Diversifying Investments Through Mutual Funds, Passive Debt Funds and ETFs

People say, “Comparison is the thief of joy.” We bet all agree, but not when the matter concen investing in hard-earned money. Comparing has broadened the horizons and encouraged many to think beyond Fixed Deposits (FDs). It has breathed some financial sense into people and helped them to make well-informed decisions.

Today, there are far more investment avenues than FD. Thanks to movies and web series on finance for introducing people to technicalities associated with the investment markets! A few to name would be Wall Street, The Wolf of Wall Street, Scam 1992 and The Big Short. Within their influence, investors are slowly getting introduced to many investment tools and are finally, financially literate to think beyond the traditional FDs.

Let us unveil a few investment tools that yield better returns.

Better Alternatives to FDs

Check out the top alternatives to FD. Read them mindfully to clear your doubts, if any.

  • Mutual Funds

They are nothing but a pool of money that a professional fund manager manages. They operate in a way whereby money is collected from different investors with common investment objectives to invest in bonds, securities, equities, and money market instruments. The income generated is distributed proportionally among investors after the deduction of applicable expenses and levies.

When investing in MFs, one is likely to encounter NAV. It denotes Net Asset Value – the price of a unit of MF. This investment tool is perfect for investors with no time to run market research and for those who lack sufficient sums of money for investment purposes. As long as one intends to multiply wealth, MF is the way forward. Given the fact that Indians have an inherent penchant for wealth creation, it encourages them to look beyond FD and consider this investment avenue.

Now, mutual funds can be of many types - Equity Funds, Money Market Funds, International Funds, Fixed-Income Funds, Income Funds, Balanced Funds and Index Funds.

It begins with building a portfolio, which is nothing but a collection of MFs with different investment goals. The returns that matter are not based on a particular fund but on the overall portfolio.

  • Exchange Traded Funds (ETFs)

Exchange Traded Funds are an MF variant that monitors the portfolio of an index. As ETFs combine all stocks from the index, the returns are similar to that of the broader market index. Being well-diversified, they have no unsystematic risk. However, when compared to FD, they are definitely better alternatives as they have better returns and higher liquidity with taxes only on capital gains.

  • Passive Debt Funds

It’s an investment tool where buying or selling never happens actively. Instead, it involves tracking a particular debt benchmark’s performance to mimic it. Here, the objective is to generate identical returns and not beat the market. Unlike MF, fund managers of passive debt funds have a limited role to play. Such funds have a relatively low cost. The most popular example of a passive debt fund is the target maturity fund.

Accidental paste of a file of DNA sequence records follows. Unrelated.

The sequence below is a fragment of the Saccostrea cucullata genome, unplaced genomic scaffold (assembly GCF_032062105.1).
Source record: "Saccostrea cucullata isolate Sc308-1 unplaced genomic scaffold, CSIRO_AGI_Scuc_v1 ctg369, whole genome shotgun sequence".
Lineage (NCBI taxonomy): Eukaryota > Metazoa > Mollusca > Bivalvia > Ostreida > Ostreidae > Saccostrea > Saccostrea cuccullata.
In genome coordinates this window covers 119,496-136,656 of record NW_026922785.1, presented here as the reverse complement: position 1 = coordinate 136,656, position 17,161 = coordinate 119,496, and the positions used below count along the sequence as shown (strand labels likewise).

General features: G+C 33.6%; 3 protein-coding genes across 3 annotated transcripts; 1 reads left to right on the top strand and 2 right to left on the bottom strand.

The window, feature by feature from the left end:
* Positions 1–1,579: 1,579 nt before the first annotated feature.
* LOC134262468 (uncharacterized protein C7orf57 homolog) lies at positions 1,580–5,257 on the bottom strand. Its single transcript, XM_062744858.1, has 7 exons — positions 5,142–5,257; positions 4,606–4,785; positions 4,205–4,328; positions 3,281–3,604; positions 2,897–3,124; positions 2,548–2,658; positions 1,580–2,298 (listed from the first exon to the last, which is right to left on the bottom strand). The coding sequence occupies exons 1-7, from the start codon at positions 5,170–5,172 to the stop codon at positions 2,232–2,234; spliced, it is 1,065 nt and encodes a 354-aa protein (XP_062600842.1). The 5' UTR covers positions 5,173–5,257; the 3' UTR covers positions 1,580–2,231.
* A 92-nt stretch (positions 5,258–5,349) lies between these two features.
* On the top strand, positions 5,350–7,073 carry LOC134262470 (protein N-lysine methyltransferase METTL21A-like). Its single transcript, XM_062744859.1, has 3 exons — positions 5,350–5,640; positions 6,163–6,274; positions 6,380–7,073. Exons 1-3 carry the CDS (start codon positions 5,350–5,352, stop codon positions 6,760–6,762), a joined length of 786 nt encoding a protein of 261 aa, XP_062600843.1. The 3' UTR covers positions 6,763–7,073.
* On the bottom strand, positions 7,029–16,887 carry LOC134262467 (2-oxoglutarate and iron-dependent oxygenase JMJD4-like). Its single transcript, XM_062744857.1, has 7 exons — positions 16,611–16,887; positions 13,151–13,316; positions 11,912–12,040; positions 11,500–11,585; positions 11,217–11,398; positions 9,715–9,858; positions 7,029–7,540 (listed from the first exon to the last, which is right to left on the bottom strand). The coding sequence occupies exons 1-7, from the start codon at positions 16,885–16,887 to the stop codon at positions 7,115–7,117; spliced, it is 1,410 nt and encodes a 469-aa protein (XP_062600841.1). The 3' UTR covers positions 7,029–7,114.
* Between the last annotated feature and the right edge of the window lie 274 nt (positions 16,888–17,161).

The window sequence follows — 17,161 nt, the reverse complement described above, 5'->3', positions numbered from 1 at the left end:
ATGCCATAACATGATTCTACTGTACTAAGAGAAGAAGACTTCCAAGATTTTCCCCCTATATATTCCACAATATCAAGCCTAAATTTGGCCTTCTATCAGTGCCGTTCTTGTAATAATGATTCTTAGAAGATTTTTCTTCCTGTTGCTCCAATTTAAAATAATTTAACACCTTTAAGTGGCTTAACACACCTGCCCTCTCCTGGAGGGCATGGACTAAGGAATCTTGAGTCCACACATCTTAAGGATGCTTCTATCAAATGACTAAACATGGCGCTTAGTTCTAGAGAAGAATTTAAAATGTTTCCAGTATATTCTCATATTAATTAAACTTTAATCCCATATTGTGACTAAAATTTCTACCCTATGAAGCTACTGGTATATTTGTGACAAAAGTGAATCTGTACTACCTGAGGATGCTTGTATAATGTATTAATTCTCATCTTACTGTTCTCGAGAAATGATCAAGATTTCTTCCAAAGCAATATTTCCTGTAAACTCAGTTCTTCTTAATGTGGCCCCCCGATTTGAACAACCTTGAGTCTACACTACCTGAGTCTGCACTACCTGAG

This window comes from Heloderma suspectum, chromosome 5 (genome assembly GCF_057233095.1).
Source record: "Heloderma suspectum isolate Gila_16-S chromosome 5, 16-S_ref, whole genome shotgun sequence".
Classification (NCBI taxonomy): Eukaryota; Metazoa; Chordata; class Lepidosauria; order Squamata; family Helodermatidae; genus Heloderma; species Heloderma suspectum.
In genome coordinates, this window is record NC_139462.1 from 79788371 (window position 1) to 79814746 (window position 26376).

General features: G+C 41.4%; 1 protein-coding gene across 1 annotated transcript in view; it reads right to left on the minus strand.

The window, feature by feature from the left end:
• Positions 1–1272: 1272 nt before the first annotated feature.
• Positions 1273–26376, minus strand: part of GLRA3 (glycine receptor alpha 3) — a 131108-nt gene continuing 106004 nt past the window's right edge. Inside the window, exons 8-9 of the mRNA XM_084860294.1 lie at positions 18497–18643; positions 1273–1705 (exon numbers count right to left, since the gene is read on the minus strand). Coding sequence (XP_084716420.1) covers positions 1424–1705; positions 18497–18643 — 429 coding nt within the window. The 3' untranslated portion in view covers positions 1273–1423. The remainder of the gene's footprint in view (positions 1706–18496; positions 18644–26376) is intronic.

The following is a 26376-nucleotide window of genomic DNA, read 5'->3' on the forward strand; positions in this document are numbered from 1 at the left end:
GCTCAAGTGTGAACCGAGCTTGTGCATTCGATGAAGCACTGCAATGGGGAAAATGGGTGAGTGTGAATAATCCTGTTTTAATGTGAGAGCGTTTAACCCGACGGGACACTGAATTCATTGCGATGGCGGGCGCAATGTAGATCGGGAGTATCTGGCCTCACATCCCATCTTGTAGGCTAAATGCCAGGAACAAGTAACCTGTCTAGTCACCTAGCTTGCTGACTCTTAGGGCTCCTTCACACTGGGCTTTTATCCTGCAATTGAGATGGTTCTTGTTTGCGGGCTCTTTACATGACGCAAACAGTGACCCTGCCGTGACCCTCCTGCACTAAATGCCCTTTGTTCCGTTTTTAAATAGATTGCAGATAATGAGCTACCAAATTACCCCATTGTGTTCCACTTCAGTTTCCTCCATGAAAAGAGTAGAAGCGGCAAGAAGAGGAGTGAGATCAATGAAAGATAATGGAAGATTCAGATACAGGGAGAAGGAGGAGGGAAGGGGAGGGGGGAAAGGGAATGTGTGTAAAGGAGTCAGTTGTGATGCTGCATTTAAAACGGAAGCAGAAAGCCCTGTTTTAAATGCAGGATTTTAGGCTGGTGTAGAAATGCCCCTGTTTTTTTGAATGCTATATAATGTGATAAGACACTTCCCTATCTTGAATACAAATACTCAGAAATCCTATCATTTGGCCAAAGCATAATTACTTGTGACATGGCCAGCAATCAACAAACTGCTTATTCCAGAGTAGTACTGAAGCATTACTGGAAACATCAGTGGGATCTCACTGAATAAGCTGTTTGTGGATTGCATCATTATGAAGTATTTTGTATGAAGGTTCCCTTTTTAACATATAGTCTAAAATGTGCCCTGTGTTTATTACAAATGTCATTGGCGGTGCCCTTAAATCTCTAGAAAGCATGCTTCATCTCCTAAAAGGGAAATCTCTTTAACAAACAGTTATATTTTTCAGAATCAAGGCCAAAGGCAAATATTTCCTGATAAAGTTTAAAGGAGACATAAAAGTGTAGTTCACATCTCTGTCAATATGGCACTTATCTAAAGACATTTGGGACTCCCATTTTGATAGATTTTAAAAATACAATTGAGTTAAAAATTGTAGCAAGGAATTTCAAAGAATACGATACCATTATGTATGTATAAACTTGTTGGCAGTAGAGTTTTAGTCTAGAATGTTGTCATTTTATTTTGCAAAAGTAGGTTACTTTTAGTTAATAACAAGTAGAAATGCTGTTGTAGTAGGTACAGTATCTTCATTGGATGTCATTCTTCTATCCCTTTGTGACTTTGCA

Unlike FD, a target maturity fund is open-ended, with the freedom to sell investments and receive the proceeds in bank accounts. There is one more point of difference. Regardless of FD tenure, the accrued interest on it is taxed. However, long-term capital gains from target maturity are always taxed at 20% but with indexation benefits. In simple terms, FDs are not as tax-efficient as target maturity funds.

How Are Mutual Funds Different from ETFs?

The functions of mutual funds and ETFs are more or less similar. However, the difference lies in the way they are traded. As discussed, MF transactions happen through a fund manager, but ETFs are traded on the stock exchange much like stocks.

Having a demat account is a must when investing in ETF, but not when it’s MF. Lastly, the prior are mostly passive funds, whereas the latter are actively managed funds.

Passive Debt Funds and Managed Funds: A Comparison

As the name suggests, passive debt funds are not actively managed and hardly aim to beat the market. They only mimic the performance of the standard indices and are never administered by a fund manager.

Managed funds, on the other hand, are actively tracked with the heavy involvement of a fund manager. If the professional believes profitable returns can be generated from investment in another stock, the person can willfully do so. Unlike passive funds, they try to outperform bench indices with the aid of the fund manager’s research.

Tips for Newbie Investors

Willing to invest? Go ahead with the decision keeping the following advice in mind:

  • Have patience

Markets fluctuate a lot, especially in the short term. Therefore, it’s always advised to have a long-term outlook. History is witness to impeccable returns for patient investors.

  • There is no opportune time to enter the market

As long as you are bent on investing in the financial market, nothing should come between you and your will, not even time. If you think you can predict the market’s performance, you are wrong. So, start today!

  • Diversification of a portfolio is good, but never over-diversification

Buying stocks from different sectors is the key to higher returns, but buying too many can make it difficult for you to keep tabs on them. Stay focused on a few to grow your wealth.

Still, Have Doubts? Seek Consultation from Inbest!

Investment diversification is something you cannot master in a day. Go through more resources on Inbest and strengthen your knowledge. Clear doubts by consulting the team of Inbest and change your perception about financial planning for salaried employees!

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